The Adirondacks and Biodiversity
The Adirondacks - An internationally recognized Biosphere Reserve
Ninety percent of the wildlife species in the northeastern United States are found here. Residents of New York and elsewhere, some 90 million within a day's drive, can recreate, explore, and marvel at the vast areas of northern hardwoods and boreal forests, peatlands, the 11,000 lakes and ponds, and 12,000 miles of streams and rivers.
A Natural Heritage - Why biological diversity is important to our social fabric
Humans innately feel an ethical responsibility to all life: we have strong aesthetic connections to natural environments, we derive direct economic benefits from biological diversity, and we benefit from the services provided by healthy and biologically diverse ecosystems. For these reasons, conservation of biological diversity in the Adirondacks is becoming increasingly important as issues related to air and water quality, climate change, land use and development, and invasive species continue to be threats. An ATBI is essential to the long-term conservation and management of the Adirondacks, and citizens are critical to that outcome. Through an ATBI an increased connectedness of people to the environment can occur through citizen science efforts, inspiration from understanding the beauty of nature, increased public support for protected areas, and the potential for economically beneficial discoveries.
The Adirondack ATBI is:
- All Adirondacks (public and private lands within and around the Blue Line)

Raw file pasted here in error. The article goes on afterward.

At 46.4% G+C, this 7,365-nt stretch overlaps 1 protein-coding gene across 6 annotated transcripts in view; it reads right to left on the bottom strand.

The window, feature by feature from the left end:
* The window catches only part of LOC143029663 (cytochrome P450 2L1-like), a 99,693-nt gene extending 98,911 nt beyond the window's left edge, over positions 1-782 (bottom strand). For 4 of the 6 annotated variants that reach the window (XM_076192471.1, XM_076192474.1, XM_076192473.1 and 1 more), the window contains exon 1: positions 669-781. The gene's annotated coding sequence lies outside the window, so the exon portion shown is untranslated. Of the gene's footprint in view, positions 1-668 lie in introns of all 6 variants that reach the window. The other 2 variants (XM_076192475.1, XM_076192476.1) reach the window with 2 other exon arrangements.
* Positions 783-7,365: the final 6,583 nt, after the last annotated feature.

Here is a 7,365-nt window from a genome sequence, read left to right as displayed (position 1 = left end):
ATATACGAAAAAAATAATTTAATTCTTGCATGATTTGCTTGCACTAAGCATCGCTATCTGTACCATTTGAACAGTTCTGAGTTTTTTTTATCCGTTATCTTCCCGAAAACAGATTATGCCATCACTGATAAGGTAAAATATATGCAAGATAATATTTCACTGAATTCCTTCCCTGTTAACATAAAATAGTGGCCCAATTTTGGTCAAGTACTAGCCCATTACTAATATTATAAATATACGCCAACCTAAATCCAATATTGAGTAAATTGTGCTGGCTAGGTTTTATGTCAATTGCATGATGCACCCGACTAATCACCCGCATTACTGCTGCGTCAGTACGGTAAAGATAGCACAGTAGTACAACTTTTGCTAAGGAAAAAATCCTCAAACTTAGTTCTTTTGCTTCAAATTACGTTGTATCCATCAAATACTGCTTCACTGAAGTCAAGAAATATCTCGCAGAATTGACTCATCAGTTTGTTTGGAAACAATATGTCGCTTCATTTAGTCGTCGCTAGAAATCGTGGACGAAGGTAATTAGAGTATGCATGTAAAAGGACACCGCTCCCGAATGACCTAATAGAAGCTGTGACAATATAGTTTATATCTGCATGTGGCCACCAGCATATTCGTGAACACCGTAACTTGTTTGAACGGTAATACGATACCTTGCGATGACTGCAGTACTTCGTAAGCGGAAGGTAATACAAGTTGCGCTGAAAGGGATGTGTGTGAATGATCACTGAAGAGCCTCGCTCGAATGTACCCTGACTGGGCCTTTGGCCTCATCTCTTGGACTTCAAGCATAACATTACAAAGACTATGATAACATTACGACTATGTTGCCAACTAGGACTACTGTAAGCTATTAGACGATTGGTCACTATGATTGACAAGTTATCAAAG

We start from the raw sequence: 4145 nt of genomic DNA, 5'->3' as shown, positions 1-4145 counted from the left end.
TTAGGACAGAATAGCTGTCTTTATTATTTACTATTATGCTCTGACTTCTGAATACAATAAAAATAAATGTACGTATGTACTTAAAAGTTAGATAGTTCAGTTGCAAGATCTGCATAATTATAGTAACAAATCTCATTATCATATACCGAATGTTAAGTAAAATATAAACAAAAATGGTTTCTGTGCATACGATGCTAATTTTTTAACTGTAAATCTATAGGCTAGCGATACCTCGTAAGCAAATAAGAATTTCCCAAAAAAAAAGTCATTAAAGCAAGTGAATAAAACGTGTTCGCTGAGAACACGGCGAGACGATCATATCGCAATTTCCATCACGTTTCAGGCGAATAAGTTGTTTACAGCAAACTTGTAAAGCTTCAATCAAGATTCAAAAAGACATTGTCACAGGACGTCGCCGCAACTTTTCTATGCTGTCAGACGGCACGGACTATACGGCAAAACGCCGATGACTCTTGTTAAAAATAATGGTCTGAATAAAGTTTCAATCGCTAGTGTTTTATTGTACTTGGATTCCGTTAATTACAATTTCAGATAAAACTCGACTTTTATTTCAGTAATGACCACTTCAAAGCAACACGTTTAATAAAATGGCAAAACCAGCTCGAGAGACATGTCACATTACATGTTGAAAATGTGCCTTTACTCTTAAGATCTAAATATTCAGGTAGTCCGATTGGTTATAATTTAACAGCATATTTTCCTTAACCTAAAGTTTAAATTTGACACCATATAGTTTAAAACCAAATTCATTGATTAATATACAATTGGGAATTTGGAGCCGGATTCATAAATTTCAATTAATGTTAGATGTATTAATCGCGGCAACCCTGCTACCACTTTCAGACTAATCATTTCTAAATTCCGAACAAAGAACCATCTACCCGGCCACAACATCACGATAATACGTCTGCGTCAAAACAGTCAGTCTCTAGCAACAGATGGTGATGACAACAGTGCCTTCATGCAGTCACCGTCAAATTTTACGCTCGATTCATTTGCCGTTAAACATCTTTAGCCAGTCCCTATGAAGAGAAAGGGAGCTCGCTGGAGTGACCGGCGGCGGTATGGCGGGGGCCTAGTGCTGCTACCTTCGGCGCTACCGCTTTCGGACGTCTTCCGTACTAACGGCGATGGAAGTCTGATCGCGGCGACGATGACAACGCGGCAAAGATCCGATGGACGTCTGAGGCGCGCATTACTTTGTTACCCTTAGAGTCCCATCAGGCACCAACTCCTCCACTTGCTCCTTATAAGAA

- All species (taxonomic groups of species)
- Spatially referenced
- Public and private
- Strong citizen involvement/science/education
- All stakeholders (including but not limited to):
- Consumptive recreationists hunt/fish/trap)
- Nonconsumptive recreationists
The Adirondack ATBI is not focused on threatened and endangered species, is not limited to an academic base of support, and is not government controlled.
Project Themes and Goals
Theme 1: Biodiversity Survey
Goal 1.1: Biodiversity Inventory within an Ecosystem and Conservation Framework
Goal 1.2: Coordination among Taxonomic Working Groups (TWIGs) and the Biodiversity Inventory Process
Goal 1.3: Development and Maintenance of a Temporally and Spatially-referenced Database
Goal 1.4: Coordination with other ATBIs
Theme 2: Citizen Participation
Goal 2.1: Community Involvement and Active Citizen Participation
Goal 2.2: Appreciation of Place-Based Biodiversity through Art, Culture and Community
Project Plan and Partners
The complete Adirondack ATBI Project Plan can be found here. Feedback during the development of the plan came from many organizations, listed below. These organizations are considered partners in the ATBI.
Adirondack Ecological Center SUNY-ESF, Adirondack Park Agency, Adirondack Nature Conservancy, Adirondack Sustainable Communities, Adirondack Watershed Institute, Association for the Protection of the Adirondacks, Audubon – New York State Chapter, Great Smoky Mountains National Park, Natural History Museum of the Adirondacks, New York State Museum – Biodiversity Research Initiative, New York Natural Heritage Program, New York State Department of Environmental Conservation, North Country Girl Scouts, Paul Smith's College, Resident’s Committee for the Protection of the Adirondacks, Roosevelt Wild Life Station at SUNY-ESF, SUNY-Plattsburgh, and the Wildlife Conservation Society.